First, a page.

The premise is pure hard SF with a military premise: a futuristic war is waged via computers.  Men on small rickety spaceships examine the data, develop algorithms with the computer’s assistance, a button is pressed, a missile is launched, the enemies dies (or kills the attackers with a similar set of actions).  The nature of the particular enemy (are they aliens or other humans?) is never mentioned nor are the causes of the war or the state of human society waging the war.

I would suggest that Gerrold wants the context of the war and how it started to be completely secondary to the human drama between the cast and the technological details of spaceship operation.  However, he only explores the ramifications of a drastically different form of war near the end of the work.  Thus the human drama derived from the changed nature of war lacks the necessary pieces to be convincing.  And in case we were unable to fully understand the most basic trope of all, Korie’s obsession is spelled out when a crew man proclaims, he’s “become the Ahab of the great wide nothingness” (221).  Yes, got that from the back cover…

Gerrold originally developed the basic premise (rejected) for a Star Trek episode—and at his better moments it feels like he is explaining the functioning of the Enterprise bridge, “A man sits at a console and sees that (a) this piece of information is (b) moved to (c) this place at (d) this particular time.  The more important a man is, the more information he has to move; he moves it from one bank of computers to another, or from the sensors into the computers; always there is a computer either receiving or sending the information.  The man in the Command and Control Seat is the most important man of all; he has to review all his information” (199).  But, again, the uneven narrative frustrates—these types of details are important to establish earlier in the story so the tension is more palatable for the characters engaged in the activities of the bridge.  If we do not know how the bridge works until the last fifth of the novel then how are we expected to feel tension related to the bridge in the first third?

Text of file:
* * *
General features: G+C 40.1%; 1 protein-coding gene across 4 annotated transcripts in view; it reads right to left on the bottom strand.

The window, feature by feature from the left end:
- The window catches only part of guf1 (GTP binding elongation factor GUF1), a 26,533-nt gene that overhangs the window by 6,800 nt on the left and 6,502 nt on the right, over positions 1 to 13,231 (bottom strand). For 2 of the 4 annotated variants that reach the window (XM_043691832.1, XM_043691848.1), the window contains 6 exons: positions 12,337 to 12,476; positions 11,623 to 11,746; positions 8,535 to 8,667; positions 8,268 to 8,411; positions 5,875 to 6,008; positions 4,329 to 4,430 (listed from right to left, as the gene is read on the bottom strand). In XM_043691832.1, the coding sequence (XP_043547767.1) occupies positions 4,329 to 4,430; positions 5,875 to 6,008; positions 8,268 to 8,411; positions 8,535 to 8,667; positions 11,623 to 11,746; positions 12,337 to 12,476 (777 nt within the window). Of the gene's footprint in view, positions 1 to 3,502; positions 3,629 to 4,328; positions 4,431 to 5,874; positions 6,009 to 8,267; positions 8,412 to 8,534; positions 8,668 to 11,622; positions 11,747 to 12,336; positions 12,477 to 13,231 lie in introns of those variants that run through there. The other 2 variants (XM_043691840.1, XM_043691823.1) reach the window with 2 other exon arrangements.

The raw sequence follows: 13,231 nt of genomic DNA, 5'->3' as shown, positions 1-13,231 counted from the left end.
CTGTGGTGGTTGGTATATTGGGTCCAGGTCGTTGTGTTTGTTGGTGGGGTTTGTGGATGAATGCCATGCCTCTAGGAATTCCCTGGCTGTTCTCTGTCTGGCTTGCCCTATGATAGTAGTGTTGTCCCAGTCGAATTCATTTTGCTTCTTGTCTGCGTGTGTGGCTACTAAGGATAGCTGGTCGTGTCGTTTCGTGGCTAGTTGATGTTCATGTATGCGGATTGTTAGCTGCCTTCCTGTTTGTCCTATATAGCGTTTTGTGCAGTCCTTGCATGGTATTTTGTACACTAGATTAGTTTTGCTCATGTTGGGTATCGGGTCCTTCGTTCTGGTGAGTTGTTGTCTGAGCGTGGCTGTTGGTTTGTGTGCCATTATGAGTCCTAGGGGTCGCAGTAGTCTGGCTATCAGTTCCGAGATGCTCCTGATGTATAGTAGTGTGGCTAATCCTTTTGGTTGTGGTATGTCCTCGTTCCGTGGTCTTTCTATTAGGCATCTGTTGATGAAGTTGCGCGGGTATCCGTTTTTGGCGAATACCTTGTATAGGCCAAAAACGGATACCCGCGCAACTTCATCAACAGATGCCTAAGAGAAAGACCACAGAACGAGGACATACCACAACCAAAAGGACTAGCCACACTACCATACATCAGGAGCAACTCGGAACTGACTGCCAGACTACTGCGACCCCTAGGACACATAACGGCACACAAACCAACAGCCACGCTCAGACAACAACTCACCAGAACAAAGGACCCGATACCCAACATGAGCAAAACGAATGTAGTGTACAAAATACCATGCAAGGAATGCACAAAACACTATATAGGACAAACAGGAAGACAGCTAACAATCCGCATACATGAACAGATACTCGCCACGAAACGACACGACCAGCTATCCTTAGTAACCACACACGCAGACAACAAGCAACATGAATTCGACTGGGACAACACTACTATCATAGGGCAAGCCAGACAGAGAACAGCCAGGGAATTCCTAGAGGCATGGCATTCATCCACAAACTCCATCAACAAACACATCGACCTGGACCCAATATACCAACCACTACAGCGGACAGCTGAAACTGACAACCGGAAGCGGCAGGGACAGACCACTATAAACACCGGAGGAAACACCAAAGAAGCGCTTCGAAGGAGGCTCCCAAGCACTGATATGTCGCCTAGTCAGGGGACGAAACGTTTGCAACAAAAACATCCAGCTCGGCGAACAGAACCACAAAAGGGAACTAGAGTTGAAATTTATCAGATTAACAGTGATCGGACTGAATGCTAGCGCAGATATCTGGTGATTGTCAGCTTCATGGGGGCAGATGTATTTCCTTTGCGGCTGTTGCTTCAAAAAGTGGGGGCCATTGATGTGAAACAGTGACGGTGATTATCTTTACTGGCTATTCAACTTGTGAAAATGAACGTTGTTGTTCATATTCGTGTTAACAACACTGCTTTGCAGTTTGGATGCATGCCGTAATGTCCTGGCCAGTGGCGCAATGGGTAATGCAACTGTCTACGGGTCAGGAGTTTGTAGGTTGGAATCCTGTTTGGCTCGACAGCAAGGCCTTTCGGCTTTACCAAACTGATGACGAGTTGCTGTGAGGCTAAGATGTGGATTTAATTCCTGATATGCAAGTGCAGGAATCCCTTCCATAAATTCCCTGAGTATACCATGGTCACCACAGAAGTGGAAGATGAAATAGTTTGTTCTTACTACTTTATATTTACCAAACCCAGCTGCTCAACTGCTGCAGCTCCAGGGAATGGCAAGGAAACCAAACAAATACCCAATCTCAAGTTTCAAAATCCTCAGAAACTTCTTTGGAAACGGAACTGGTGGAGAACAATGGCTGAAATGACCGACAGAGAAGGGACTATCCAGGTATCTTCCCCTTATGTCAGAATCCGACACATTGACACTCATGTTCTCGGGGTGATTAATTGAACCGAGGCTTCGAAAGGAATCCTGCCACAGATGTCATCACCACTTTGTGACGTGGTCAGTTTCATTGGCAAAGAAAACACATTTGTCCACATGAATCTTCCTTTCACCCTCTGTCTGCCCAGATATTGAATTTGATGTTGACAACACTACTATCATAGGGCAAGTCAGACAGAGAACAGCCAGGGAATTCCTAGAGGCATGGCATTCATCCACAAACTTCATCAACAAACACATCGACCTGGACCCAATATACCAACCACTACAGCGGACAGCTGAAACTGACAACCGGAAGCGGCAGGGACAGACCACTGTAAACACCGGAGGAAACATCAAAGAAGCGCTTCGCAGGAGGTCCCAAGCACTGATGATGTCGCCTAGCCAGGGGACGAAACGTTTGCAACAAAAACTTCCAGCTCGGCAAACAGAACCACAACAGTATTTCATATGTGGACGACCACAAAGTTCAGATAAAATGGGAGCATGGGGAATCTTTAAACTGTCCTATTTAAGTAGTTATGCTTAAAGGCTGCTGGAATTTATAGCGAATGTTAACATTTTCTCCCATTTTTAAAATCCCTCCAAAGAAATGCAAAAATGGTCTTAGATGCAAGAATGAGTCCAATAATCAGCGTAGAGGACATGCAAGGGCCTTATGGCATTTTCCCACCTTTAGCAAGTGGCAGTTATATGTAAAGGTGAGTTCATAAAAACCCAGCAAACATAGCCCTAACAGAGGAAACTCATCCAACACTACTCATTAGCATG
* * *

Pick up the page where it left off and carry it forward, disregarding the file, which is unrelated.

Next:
All the pieces are present but delivery is suspect.  I am not intrigued enough to seek out the rewrite.

Vaguely recommended for fans of 70s military SF.

(Attila Hejja’s cover for the 1980 edition)

(Karel Thole’s cover for the 1981 edition)

(Eddie Jones’ cover for the 1985 edition)

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20 thoughts on “Book Review: Yesterday’s Children (variant title: Starhunt*), David Gerrold (1972)

  1. I read the 1980 edition of Yesterday’s Children with the Hejja cover and I liked it. I am susceptible to space navy stuff; as a kid I loved “Starblazers,” the English version of “Space Battleship Yamato,” to death. I got a Voyage of the Space Beagle vibe from Yesterday’s Children; the smartest guy on the ship is resented by the rest of the crew.